I need suggestionns for exorcising pet odors from a rental house.
September 6, 2006 9:24 AM   Subscribe

Last weekend, we (young engaged couple and 2 cats) moved out of our apartment and into a house. Unfortunately, the previous occupants of this rental were bad tenants and poor dog owners. Now the house suffers the results of their treatment. Will we ever be able to enjoy this house?

In the course of their stay, their dog urinated and defecated on almost every carpeted surface in the house. The pet stains became ground in over time and while the odor must have subsided over time, the carpet cleaner they called the day before moving seems to have revived and amplified the smell of pet waste. When we first opened the door on Saturday, the smell of ammonia from the basement burned my eyes and nose. The dining room carpet was sodden (probably from the carpet cleaners) and smelled deeply of dog.

The carpets are obviously destroyed with no hope of salvation. In order to try and restore the house to inhabitability, we have ripped out the carpets and padding, scrubbed the floors underneath and the walls above, and have flooded the drain and sump with an enzyme solution (Nature’s Miracle) designed to eliminate pet stains and odor. Unfortunately, the smell still lingers though less potent than before. As is, the house is currently unlivable. We are staying with friends while we store our belongings in unaffected areas of the house.

Will we ever be able to fully move in, or is this house doomed? Are there any methods for ridding the house of the odor in a week? At that point, we would just start looking for another place to live.

For background:

The house belongs to friends who are currently traveling and is managed by another friend here in town. Backing out of the lease would not be an issue as they would understand. However, we do like the house and would like to help nurse it back to what it was before these hideous tenants damaged the house.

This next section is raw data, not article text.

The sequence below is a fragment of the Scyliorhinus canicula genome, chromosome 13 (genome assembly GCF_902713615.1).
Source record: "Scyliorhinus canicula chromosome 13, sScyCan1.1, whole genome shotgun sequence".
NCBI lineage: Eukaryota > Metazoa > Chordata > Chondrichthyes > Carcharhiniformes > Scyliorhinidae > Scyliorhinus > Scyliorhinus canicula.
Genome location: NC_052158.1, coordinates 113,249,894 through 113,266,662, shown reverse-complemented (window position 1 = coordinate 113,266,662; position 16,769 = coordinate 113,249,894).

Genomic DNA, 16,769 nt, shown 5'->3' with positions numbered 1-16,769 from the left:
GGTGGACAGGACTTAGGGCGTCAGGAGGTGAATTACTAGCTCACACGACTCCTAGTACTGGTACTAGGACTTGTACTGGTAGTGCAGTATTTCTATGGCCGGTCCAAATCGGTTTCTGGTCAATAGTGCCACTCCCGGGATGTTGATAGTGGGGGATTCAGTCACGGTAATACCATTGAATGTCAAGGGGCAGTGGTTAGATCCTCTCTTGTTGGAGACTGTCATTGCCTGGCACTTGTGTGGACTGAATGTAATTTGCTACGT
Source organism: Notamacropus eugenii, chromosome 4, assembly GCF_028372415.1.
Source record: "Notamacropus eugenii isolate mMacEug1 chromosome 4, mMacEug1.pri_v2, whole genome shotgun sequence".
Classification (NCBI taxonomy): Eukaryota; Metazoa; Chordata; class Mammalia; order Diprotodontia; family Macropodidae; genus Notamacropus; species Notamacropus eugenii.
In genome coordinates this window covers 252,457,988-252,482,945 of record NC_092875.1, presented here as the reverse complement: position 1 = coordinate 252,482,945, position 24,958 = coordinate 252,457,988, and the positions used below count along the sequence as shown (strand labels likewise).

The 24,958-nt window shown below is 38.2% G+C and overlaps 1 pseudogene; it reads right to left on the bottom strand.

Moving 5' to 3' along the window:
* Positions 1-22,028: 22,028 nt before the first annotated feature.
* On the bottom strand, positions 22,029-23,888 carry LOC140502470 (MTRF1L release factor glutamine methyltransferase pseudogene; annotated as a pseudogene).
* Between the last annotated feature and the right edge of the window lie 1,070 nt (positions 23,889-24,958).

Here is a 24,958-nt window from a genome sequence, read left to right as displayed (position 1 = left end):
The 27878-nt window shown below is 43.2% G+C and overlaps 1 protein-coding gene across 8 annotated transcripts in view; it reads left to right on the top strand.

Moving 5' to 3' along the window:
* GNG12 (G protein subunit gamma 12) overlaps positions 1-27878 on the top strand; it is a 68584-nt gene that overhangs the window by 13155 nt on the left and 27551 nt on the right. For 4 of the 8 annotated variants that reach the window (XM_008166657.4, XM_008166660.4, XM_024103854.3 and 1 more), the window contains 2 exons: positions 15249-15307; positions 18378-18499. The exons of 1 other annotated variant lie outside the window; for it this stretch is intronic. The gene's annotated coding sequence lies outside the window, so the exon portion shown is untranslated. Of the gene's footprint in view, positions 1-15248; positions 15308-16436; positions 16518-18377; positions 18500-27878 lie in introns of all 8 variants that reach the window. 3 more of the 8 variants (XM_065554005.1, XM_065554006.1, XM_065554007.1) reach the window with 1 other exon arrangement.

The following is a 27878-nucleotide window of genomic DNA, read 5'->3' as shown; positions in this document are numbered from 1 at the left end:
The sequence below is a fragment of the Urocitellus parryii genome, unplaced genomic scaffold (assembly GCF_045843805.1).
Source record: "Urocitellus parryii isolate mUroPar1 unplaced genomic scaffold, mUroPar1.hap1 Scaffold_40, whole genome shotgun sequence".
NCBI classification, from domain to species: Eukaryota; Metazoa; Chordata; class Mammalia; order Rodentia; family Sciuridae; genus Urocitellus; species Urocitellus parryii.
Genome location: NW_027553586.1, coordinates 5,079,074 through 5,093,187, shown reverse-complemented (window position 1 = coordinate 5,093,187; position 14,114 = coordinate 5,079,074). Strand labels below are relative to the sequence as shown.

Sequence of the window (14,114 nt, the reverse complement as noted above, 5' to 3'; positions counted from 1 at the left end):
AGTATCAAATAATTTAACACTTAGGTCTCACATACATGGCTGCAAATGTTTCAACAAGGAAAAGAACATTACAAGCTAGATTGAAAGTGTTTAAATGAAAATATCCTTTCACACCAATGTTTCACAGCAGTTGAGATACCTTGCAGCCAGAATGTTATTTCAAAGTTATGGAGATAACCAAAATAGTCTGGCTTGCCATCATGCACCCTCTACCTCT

posted by Verdant to Home & Garden (16 answers total) 1 user marked this as a favorite
I'd say ventilation may be your friend at this point. A good long (several days) airing out to start and then maybe chart a course after that. Fortunately, you have cooler September weather on your side whereas mid-July heat might just acerbate the stink issues.

You may also want to consult a professional cleaner that specializes in this sort of thing (as opposed to a regular carpet cleaner).

Any chance of having the owner/manager get after the previous tenants for repair/cleaning and carpet/floor replacement?
posted by jerseygirl at 9:36 AM on September 6, 2006

You should wipe every surface down with some sort of cleaning solution (diluted vinegar, diluted ammonia). I would also paint all the paintable surfaces. Remove all cloth/rugs et al from house and destroy. If the heating is forced air, get someone to come and clean the duct work and vents. Leave all the windows open for a few days too.
posted by sulaine at 9:38 AM on September 6, 2006

What are the "floors underneath" which you have scrubbed? If they're wood, you're out of luck. I've never heard of successfully removing pet odors from wood. My parents got rid of cat urine reek from a basement concrete floor with many applications of a cherry-scented solution-- no ide what it is, unfortunately.